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  • PARALLEL BIBLE - John 2:24

    CHAPTERS: John 1, 2, 3, 4, 5, 6, 7, 8, 9, 10, 11, 12, 13, 14, 15, 16, 17, 18, 19, 20, 21     

    VERSES: 1, 2, 3, 4, 5, 6, 7, 8, 9, 10, 11, 12, 13, 14, 15, 16, 17, 18, 19, 20, 21, 22, 23, 24, 25




    King James Bible - John 2:24

    But Jesus did not commit himself unto them, because he knew all men,

    World English Bible

    But Jesus didn't trust himself to them, because he knew everyone,

    Douay-Rheims - John 2:24

    But Jesus did not trust himself unto them, for that he knew all

    Webster's Bible Translation

    But Jesus did not commit himself to them, because he knew all

    Greek Textus Receptus

    846 P-NSM δε 1161 CONJ ο 3588 T-NSM ιησους 2424 N-NSM ουκ 3756 PRT-N επιστευεν 4100 5707 V-IAI-3S εαυτον 1438 F-3ASM αυτοις 846 P-DPM δια 1223 PREP το 3588 T-ASN αυτον 846 P-ASM γινωσκειν 1097 5721 V-PAN παντας 3956 A-APM

    Treasury of Scriptural Knowledge

    VERSE (24) -
    Joh 6:15 Mt 10:16,17

    SEV Biblia, Chapter 2:24

    Mas el mismo Jess no se confiaba a sí mismo de ellos, porque l conocía a todos,

    Clarke's Bible Commentary - John 2:24

    Verse 24. He knew all
    men] Instead of pantav all men, EGH, and about thirty others, read panta, every man, or all things; and this I am inclined to believe is the true reading. Jesus knew all things; and why? Because he made all things, chap. i. 3, and because he was the all-wise God, chap. i. 1; and he knew all men, because he alone searches the heart, and tries the reins. He knows who are sincere, and who are hypocritical: he knows those in whom he can confide, and those to whom he can neither trust himself nor his gifts. Reader, he also knows thee: thy cares, fears, perplexities, temptations, afflictions, desires, and hopes; thy helps and hinderances; the progress thou hast made in the Divine life, or thy declension from it. If he know thee to be hypocritical or iniquitous, he looks upon thee with abhorrence: if he know thee to be of a meek and broken spirit, he looks on thee with pity, complacency, and delight. Take courage-thou canst say, Lord, thou knowest all things, thou knowest that I do love thee, and mourn because I love and serve thee so little: then expect him to come in unto thee, and make his abode with thee: while thy eye and heart are simple, he will love thee, and thy whole soul shall be full of light.

    To him be glory and dominion for ever!

    John Gill's Bible Commentary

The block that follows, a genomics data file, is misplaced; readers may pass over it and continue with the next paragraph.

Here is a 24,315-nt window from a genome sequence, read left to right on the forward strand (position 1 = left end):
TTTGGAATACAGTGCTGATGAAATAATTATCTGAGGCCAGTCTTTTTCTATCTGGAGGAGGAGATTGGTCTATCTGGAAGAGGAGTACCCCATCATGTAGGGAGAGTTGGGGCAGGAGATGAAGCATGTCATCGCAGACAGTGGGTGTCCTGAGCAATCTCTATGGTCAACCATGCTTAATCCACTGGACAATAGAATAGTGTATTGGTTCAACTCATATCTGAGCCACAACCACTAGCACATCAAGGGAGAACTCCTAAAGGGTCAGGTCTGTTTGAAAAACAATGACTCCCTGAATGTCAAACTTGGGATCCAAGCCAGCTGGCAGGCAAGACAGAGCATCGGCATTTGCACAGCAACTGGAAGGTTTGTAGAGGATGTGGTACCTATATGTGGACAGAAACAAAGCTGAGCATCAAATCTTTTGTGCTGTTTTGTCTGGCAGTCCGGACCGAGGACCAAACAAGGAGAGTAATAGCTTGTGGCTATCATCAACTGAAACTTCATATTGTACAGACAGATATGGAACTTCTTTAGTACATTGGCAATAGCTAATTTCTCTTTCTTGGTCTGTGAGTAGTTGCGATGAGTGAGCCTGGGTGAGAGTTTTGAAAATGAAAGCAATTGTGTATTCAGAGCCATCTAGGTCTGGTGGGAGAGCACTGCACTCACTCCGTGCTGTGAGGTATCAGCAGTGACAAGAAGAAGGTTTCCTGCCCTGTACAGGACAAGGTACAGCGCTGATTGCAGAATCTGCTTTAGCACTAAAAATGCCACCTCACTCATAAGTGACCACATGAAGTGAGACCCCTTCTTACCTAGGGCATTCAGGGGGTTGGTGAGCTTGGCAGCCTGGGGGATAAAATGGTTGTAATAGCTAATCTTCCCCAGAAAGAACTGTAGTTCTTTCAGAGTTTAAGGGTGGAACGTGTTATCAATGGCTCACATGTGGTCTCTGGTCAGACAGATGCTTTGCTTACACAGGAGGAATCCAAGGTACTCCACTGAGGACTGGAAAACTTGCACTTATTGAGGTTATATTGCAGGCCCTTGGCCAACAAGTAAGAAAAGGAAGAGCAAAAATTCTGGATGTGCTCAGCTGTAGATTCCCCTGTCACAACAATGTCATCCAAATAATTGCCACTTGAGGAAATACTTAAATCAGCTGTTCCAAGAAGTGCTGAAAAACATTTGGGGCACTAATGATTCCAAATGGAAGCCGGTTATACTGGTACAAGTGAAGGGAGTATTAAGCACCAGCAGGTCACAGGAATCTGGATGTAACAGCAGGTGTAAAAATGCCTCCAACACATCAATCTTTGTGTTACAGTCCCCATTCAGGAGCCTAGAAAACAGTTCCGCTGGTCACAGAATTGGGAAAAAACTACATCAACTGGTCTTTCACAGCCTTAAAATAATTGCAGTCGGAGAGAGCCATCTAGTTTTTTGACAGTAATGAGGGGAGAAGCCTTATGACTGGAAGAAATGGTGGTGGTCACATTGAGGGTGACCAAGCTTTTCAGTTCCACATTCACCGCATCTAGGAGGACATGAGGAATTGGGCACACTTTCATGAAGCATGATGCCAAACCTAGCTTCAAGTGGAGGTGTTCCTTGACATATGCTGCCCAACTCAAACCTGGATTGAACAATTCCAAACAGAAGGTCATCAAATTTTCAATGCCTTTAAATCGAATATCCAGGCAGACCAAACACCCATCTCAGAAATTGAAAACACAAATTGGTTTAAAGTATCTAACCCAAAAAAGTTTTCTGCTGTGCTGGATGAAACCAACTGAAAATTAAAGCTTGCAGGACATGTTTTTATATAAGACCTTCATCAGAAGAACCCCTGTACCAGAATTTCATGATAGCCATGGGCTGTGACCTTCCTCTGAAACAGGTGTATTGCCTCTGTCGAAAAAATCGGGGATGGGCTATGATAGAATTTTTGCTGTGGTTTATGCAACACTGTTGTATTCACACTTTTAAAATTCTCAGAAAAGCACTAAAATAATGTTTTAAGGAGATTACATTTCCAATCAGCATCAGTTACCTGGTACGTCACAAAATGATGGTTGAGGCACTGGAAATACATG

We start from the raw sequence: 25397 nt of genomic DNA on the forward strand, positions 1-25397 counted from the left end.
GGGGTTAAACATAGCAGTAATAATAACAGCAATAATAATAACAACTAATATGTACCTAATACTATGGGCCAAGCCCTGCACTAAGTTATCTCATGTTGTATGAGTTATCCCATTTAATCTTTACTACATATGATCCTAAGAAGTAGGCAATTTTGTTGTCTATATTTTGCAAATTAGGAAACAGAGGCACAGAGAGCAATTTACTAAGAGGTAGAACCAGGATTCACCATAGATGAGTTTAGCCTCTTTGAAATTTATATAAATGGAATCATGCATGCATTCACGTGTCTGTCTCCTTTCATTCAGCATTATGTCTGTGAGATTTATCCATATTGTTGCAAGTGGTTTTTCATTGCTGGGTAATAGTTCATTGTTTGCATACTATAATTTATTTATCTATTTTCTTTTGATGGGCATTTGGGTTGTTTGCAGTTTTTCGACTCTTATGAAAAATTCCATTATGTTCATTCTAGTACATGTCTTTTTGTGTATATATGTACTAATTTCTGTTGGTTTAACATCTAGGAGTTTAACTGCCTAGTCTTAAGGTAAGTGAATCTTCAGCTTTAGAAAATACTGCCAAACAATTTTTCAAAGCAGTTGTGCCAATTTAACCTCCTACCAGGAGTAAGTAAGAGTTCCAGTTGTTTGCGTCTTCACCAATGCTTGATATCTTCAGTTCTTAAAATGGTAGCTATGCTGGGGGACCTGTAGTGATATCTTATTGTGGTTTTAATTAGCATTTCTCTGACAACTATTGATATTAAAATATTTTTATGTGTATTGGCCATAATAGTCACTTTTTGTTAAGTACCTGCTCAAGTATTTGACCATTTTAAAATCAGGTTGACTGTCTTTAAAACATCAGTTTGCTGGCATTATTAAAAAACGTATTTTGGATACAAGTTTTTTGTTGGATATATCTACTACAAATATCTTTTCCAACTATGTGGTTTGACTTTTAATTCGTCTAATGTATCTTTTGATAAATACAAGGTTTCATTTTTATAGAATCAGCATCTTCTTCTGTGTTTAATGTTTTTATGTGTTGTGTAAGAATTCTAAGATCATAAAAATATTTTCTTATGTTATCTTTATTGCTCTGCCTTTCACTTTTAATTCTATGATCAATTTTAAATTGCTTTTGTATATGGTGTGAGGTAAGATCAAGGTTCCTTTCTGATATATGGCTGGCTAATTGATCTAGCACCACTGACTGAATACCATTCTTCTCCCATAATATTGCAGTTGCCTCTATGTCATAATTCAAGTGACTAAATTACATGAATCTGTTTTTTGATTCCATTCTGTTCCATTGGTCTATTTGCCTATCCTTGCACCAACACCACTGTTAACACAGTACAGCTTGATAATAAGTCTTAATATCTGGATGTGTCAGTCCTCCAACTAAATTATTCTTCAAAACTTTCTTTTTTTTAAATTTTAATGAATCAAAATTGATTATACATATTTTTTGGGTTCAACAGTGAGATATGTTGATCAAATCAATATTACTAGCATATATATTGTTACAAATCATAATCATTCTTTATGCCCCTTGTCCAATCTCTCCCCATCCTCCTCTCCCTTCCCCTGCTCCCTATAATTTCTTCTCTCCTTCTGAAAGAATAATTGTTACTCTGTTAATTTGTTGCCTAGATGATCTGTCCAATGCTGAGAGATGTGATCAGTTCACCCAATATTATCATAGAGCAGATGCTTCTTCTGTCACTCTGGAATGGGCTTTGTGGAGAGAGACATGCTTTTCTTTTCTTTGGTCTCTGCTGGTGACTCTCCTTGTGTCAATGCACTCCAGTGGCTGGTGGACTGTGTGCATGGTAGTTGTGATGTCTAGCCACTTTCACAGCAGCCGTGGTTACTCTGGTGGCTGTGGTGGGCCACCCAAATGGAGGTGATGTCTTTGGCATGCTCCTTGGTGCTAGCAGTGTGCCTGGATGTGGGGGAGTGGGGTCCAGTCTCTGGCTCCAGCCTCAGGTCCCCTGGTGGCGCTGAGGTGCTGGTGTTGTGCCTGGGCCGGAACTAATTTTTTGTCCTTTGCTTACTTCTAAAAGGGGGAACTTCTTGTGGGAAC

Ver. 24. But Jesus did not commit himself unto them , etc.] The sense according to some of the ancients is, that he did not commit the whole of the Gospel to them; he did not make known to them all his mind and will; this he only did to the twelve apostles, his special disciples and friends; nor was the time come, that he would make known, or have made known, the things concerning his person, office, obedience, sufferings, death, and resurrection from the dead: but rather the meaning is, that he did not trust himself with these persons, who believed in him, on the basis of his miracles; he did not take them into the number of his associates; he did not admit them to intimacy with him; nor did he freely converse with them, or make any long stay among them; but soon withdrew himself from hence, and went into other parts of Judea, and into Galilee: because he knew all men : good and bad: all openly profane sinners, and all their actions; not only their more public ones, but those that are done in the dark, and which are the most secretly devised, and levelled against the saints; and he so knew them, as to bring them into judgment: and all good men, true believers; he knows their persons, as they are his Fathers choice, his gift of them to him, his own purchase, and as called by his grace; and so as to distinguish them at the last day, and give up the full account of every one of them to his Father: he knows the worst of them, the sin that dwells in them, their daily infirmities, their secret personal sins; their family sins, both of omission and commission; and their church sins, or which are committed in the house of God; and takes notice of them, so as to resent them, and chastise them for them; he knows the best of them, their graces, their faith, hope, love, patience, humility, self-denial, &c; he knows their good works, and all their weaknesses and their wants: and he knows all nominal professors, on what basis they take up their profession, and what trust they place in it; he can distinguish between grace and mere profession, and discern the secret lusts which such indulge, and the springs and progress of their apostasy: he knew all these men, that upon seeing his miracles, professed at this time to believe in him; he knew the hypocrisy and dissimulation of some of them; and he knew the notions they had of a temporal Messiah, and the temporal views they had in believing in him; and their design to set him up as a temporal prince, as some afterwards would have done: knew the flashy affections of others, who were like Johns hearers, that were pleased for a while; he knew what sort of faith it was they believed in him with, that it would not hold long, nor they continue with him; for he knew not only all persons, but panta , all things, as some copies read here; (see John 21:17).